Current Research Interests
I research greenhouse gas exchange between the soil surface and the atmosphere. My research takes place in the Mesocosm Facility where emissions are measured such as nitrous oxide, carbon dioxide, water vapor, and methane. Specifically, my research focuses on nitrous oxide emissions from agriculture and management of these systems as well as the climate change impacts on agricultural nitrous oxide emissions. Nitrous oxide can be harmful for the environment due to it being an ozone depleting substance as well as its high global warming potential. Inorganic nitrogen fertilizer utilization causes water contamination by leaching and runoff as well as air pollution through soil microbial processes of denitrification and nitrification which can release nitrous oxide as an intermediate step or a by-product. Soil amendments have the potential to reduce synthetic nitrogen fertilizer use by supporting crop growth through alternative methods. One of my goals is to test a nitrogen-fixing soil amendment at various reduced fertilizer rates for its effectiveness in producing and optimizing substantial crop yields at different fertilizer rates. Another goal is to analyze the benefit of different reduced fertilizer rates on emissions.
Additionally, climate change will generally increase freeze-thaw cycles on soils by increasing temperature. Freeze-thaw cycles on soil contribute a disproportionate amount of nitrous oxide to the atmosphere. This creates a positive feedback cycle that is detrimental to the environment. Another one of my goals is to quantify these emissions while examining the mechanisms and controls of this phenomenon. Cover crops can affect nitrogen in soil and emissions, and thus I am interested in testing how winter cover crops affect nitrous oxide emissions during freeze-thaw cycles. Additionally, enhanced efficiency fertilizers have the potential to decrease emissions through various mechanisms such as nitrification or denitrification inhibition. Therefore, I am testing an enhanced efficiency fertilizer in warmer temperatures for its ability to reduce nitrous oxide emissions in an anticipated warming climate. Water, soil, plant, and air sampling in these projects allows for analysis of reactive nitrogen cycling. These projects will aid in improving mitigation strategies and best management practices for greenhouse gas emissions from agricultural ecosystems that are a consequence of anthropogenic activities and climate change.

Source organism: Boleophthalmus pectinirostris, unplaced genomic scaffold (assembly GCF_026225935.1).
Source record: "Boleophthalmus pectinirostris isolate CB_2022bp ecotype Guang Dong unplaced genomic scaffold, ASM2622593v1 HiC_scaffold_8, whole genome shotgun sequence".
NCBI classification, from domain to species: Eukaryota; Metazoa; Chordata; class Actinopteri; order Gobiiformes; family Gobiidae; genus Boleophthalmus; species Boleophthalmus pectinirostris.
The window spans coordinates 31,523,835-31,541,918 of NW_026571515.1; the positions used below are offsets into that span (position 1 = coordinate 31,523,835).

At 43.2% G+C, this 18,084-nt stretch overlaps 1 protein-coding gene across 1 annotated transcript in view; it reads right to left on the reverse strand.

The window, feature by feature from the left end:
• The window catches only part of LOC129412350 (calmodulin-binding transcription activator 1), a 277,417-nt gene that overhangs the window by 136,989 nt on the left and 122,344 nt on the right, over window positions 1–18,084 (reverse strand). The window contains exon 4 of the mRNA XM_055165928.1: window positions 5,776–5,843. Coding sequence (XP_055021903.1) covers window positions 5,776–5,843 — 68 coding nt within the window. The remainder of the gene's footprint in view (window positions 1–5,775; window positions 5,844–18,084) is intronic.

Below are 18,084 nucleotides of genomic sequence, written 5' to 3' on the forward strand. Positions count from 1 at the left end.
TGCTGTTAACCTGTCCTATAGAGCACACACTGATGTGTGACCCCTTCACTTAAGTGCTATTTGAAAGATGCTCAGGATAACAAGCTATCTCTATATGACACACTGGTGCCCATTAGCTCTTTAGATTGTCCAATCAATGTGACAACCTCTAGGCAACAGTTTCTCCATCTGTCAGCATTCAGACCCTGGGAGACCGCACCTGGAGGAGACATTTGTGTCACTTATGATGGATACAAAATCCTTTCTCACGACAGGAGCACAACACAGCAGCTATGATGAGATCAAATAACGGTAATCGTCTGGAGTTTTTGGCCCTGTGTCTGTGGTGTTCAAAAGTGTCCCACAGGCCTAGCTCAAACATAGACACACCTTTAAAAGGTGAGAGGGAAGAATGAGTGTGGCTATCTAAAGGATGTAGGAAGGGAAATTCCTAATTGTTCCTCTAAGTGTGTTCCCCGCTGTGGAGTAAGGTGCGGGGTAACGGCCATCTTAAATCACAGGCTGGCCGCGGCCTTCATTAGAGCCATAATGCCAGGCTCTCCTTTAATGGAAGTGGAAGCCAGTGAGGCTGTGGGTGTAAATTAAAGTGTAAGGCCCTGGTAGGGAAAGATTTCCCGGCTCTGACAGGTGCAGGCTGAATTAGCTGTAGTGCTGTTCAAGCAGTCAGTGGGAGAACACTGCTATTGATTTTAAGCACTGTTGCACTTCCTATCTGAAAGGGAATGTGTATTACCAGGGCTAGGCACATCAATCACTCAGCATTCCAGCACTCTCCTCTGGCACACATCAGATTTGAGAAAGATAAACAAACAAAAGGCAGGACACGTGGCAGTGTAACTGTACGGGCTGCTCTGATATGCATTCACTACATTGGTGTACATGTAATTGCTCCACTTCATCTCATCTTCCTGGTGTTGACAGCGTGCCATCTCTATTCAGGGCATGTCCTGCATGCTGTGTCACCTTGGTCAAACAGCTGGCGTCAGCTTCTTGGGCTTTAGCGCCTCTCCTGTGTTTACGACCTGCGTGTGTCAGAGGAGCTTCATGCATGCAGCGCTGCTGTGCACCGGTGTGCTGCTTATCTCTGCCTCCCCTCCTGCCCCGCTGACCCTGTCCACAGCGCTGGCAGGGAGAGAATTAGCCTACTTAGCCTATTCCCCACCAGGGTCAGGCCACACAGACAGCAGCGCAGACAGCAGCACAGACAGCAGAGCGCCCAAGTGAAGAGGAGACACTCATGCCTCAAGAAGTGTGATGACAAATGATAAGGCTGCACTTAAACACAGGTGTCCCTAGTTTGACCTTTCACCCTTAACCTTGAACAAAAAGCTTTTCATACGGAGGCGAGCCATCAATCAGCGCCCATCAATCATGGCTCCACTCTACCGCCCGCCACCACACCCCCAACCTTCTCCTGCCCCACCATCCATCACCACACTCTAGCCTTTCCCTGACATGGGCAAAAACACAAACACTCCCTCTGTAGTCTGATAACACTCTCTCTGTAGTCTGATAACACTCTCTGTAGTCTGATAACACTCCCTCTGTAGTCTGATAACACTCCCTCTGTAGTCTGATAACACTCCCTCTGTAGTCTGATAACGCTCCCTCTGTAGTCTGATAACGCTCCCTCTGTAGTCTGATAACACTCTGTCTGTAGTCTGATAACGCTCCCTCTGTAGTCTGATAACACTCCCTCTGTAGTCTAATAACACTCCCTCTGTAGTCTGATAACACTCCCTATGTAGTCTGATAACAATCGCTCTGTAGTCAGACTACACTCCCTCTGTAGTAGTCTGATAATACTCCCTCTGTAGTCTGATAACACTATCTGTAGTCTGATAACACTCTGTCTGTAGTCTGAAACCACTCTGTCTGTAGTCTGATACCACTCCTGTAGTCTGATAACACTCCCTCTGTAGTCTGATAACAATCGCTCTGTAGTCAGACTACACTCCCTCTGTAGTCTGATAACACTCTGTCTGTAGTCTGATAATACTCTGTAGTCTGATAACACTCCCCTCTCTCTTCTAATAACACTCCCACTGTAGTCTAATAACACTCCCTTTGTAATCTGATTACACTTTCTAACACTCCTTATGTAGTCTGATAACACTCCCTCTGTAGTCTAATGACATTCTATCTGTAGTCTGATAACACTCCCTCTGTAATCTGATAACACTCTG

Bachelor of Science: Environmental Sciences, Policy, and Management major; Climatology minor, University of Minnesota-Twin Cities, 2022